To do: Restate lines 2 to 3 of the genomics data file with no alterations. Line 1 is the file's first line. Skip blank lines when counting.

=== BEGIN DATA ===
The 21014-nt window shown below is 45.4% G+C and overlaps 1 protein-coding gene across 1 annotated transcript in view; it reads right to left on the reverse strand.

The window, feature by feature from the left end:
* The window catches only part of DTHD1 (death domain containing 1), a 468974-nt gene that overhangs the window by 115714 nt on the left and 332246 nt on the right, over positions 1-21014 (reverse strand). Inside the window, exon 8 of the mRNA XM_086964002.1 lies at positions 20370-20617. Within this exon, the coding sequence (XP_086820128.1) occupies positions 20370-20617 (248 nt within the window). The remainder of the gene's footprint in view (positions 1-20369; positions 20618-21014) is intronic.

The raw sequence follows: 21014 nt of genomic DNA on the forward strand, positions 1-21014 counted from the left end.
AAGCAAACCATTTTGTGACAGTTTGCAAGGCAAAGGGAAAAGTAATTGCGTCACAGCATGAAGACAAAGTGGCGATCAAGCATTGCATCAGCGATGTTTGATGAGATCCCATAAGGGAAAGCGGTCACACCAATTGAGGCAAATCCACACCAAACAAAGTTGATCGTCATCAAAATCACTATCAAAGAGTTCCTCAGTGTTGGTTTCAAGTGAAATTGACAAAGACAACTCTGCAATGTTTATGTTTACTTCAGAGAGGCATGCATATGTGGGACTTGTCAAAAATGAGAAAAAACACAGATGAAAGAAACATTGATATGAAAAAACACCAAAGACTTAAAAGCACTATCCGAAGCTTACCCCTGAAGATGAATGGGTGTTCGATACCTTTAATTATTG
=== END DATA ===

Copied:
The window, feature by feature from the left end:
* The window catches only part of DTHD1 (death domain containing 1), a 468974-nt gene that overhangs the window by 115714 nt on the left and 332246 nt on the right, over positions 1-21014 (reverse strand). Inside the window, exon 8 of the mRNA XM_086964002.1 lies at positions 20370-20617. Within this exon, the coding sequence (XP_086820128.1) occupies positions 20370-20617 (248 nt within the window). The remainder of the gene's footprint in view (positions 1-20369; positions 20618-21014) is intronic.